Cork had been here before in 2014, trailing Dublin at the turnaround, albeit not by as much, but this time, for some reason, it meant a bit more. The tears shed at half-time by some would suggest so anyways.
Maybe it was because they hadn’t done themselves justice, but maybe too it was because this could very well be the last curtain call for those who’ve battled in red since 2005. Some as young as 15, like Deirdre O’Reilly.
Momentum was with Gregory McGonigle’s Dublin, seeking to oust Cork at the third time of asking, but Corkery’s actions instigated a rise in the tide.
In her hands she had two photographs. The first she placed on the cold concrete floor at her feet. The second she placed on the wall left of the dressing room door.
“We can either be that person, or we can be that person,” she said, pointing at both, looking around the room. All eyes on her. Not a flicker of an eyelid.
The first snapshot she places on the floor is that of a crumpled Juliet Murphy lying on the turf in Banagher in 2010. The former Cork captain’s chin is tucked into her chest. Torn. Distraught. It’s the 2010 All-Ireland quarter-final loss to Tyrone; the only defeat Cork have suffered in the All-Ireland series since 2005. Corkery doesn’t want to go back there, and she’s not going to allow her teammates go there either.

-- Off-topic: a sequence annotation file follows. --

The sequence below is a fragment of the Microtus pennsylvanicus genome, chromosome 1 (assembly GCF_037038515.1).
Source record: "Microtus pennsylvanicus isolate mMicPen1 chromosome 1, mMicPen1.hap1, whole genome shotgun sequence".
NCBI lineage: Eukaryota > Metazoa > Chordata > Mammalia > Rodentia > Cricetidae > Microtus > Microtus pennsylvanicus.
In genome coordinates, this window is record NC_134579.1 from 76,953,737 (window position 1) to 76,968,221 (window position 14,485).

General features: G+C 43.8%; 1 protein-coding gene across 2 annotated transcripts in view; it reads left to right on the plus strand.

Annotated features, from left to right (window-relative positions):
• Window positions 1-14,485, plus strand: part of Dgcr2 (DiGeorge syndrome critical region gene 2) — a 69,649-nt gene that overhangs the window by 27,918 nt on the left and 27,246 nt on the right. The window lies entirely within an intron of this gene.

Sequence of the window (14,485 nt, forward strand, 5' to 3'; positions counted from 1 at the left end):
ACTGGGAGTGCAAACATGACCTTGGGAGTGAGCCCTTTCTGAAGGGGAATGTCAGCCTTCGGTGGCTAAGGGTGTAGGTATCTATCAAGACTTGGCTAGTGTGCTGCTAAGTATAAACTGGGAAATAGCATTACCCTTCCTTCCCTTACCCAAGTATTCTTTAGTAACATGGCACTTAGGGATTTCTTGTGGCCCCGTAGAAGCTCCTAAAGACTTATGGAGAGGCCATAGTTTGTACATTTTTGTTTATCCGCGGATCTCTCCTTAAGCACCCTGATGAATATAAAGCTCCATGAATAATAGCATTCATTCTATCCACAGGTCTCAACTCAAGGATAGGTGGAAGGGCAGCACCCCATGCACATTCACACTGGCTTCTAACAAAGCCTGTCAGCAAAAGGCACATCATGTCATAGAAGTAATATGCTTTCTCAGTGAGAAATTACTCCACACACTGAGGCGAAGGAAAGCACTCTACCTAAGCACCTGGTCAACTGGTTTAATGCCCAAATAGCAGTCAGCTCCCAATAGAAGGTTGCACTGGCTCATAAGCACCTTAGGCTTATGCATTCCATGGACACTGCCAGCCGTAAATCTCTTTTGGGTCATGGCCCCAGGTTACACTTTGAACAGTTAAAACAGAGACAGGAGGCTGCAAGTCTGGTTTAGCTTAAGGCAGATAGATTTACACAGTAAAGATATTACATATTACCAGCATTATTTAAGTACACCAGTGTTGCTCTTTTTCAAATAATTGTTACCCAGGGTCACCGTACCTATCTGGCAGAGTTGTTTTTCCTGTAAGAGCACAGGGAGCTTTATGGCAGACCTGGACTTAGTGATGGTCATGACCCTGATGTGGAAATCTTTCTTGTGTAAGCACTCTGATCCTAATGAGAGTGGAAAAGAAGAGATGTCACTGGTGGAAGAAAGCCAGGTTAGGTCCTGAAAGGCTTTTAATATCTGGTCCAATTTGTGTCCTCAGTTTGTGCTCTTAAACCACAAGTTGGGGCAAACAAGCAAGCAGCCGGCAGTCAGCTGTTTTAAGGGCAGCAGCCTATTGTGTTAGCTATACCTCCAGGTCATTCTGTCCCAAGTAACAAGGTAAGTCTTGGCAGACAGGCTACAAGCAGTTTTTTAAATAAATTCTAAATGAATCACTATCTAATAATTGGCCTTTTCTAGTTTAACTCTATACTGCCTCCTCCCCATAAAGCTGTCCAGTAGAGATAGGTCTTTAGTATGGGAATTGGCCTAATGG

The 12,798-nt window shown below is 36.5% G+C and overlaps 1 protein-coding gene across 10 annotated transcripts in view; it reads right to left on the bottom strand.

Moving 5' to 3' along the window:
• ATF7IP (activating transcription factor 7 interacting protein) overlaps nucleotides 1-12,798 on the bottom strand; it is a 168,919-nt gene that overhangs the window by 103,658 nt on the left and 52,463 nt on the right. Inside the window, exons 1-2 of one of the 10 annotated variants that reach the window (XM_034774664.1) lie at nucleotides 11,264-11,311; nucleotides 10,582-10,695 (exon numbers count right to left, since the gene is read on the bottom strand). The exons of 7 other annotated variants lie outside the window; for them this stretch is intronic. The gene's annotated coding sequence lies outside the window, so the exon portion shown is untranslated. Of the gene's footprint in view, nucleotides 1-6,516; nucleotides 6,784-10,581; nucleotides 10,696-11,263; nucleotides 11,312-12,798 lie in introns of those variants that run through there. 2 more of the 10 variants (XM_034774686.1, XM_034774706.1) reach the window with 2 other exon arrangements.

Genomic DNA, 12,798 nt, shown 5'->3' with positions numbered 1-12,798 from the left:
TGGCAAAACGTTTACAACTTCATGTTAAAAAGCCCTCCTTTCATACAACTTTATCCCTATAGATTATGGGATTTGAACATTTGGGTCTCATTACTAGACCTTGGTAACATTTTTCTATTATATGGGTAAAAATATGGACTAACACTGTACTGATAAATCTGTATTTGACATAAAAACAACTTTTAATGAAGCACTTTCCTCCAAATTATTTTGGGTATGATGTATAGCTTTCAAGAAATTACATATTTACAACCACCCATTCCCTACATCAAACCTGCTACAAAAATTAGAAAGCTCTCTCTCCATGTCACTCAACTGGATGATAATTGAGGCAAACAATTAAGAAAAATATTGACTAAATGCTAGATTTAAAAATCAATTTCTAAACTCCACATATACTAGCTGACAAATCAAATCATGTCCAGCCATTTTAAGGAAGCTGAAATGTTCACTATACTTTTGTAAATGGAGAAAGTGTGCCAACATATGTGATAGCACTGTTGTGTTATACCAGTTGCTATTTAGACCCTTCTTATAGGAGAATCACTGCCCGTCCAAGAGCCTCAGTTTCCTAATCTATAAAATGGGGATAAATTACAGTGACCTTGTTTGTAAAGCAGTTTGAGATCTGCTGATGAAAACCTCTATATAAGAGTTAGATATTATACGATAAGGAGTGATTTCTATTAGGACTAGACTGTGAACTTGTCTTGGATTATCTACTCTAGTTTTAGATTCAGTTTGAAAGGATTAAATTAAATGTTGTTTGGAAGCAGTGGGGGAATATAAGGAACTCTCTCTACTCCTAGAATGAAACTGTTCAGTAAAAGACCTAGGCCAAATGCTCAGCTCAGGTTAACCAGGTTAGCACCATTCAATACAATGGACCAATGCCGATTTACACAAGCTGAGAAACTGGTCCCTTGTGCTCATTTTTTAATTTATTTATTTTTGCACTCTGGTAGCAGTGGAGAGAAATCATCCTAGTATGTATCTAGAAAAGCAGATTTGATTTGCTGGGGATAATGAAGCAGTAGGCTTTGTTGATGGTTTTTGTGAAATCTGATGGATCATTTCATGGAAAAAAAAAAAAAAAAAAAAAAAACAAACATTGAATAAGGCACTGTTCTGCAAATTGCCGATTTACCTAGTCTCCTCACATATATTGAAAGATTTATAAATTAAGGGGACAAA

The second snapshot Corkery face-plants onto the wall seconds later is from Cork’s 2014 comeback against Dublin two years earlier. Ten points down with 16 minutes to go, Eamonn Ryan’s troops came from hell and back to win by a point. This time the snapshot is of goalkeeper Martina O’Brien jumping in the air at the final whistle. The time is now, the feeling is now, and Corkery reminds those bunkered down in dressing room 2 what it’s like to feel elation again. She’s just shown them.
She felt the heartache of defeat two weeks ago with the Cork senior camogie team, and she’s not in the mood to feel it again.
Upon passing O’Brien’s winning emotion on the wall as they walk back out onto the pitch, the Cork players walk into another win in Croke Park — their 11th — and with it a new era under manager Ephie Fitzgerald.
For Corkery, it’s her 17th senior All-Ireland medal, and who do you think she inspired most during her turnaround talk? That of her dual star comrade, player of the match Rena Buckley.
The Donoughmore woman collected her 11th Celtic Cross in football; she also collected her very first MVP award in a senior ladies football All- Ireland final.
The legend of Corkery and Buckley is already living, and before it’s too late it has to be immortalised. A decade ago they inspired a young girl watching the 2006 All-Ireland final against Armagh from the stands. The scoreline that day was the exact same as yesterday’s — 1-7 to 1-6 — and peering down in awe was a future Cork captain, Ciara O’Sullivan.
For the second September running, O’Sullivan has climbed the Hogan Stand to raise the Brendan Martin Cup, and it’s in no small part to the inspiration of Corkery and Buckley a decade before.
They started and have maintained something extraordinary, and the general GAA public in Cork needs action, not words — it’s time to honour two of the greats.